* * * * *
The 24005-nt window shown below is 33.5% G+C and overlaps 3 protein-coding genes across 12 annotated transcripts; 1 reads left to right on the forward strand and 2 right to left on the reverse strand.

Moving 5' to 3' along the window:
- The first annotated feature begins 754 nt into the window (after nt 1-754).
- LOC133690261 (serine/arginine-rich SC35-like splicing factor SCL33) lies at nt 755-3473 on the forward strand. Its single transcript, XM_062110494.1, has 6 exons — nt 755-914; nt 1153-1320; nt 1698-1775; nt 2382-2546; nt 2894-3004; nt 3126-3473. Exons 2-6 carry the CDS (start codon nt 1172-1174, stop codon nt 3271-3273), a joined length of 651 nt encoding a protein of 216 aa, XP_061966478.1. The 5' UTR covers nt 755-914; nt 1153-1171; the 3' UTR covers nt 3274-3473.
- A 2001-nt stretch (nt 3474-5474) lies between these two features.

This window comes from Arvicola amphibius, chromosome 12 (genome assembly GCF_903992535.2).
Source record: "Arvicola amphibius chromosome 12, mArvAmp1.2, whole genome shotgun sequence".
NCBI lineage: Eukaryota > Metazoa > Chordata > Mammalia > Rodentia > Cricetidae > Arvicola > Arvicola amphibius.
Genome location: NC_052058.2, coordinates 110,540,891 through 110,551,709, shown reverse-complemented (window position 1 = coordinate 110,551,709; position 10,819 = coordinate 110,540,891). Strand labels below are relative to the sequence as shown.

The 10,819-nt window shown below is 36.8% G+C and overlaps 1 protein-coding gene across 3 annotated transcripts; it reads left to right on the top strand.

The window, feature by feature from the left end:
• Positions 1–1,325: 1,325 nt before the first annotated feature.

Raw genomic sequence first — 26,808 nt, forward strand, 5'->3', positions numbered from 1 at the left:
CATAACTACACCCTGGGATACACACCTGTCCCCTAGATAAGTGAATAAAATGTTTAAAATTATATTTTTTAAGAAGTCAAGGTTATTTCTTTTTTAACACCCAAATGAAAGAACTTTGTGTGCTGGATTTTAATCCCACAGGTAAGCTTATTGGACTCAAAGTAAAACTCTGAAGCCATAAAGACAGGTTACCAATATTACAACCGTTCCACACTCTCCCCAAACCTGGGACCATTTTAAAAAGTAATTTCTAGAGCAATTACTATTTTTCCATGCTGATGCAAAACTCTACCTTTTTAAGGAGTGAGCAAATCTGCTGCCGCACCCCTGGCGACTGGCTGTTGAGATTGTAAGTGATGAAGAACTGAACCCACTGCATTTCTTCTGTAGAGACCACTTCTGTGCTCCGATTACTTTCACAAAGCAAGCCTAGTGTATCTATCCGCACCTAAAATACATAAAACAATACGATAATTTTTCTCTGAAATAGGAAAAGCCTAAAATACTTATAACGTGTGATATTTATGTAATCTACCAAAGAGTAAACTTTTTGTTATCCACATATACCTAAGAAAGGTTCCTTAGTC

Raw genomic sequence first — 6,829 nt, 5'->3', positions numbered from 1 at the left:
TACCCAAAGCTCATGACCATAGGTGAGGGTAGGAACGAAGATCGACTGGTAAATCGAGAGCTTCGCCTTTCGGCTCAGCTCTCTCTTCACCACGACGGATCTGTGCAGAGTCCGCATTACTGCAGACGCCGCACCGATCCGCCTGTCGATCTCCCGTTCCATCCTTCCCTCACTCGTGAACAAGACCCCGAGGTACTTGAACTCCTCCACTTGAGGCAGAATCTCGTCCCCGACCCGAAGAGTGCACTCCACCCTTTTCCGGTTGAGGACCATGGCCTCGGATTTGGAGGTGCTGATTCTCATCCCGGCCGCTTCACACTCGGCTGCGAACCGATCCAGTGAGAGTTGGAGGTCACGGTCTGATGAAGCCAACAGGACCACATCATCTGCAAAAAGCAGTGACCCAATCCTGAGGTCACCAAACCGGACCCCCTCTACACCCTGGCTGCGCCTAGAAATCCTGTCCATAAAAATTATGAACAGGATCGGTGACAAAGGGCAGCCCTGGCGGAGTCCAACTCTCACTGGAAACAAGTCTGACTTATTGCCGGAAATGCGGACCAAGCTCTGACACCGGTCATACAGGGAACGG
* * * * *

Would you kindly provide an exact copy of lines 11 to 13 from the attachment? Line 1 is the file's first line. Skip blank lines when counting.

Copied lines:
The window, feature by feature from the left end:
• Positions 1–1,325: 1,325 nt before the first annotated feature.

Raw genomic sequence first — 26,808 nt, forward strand, 5'->3', positions numbered from 1 at the left: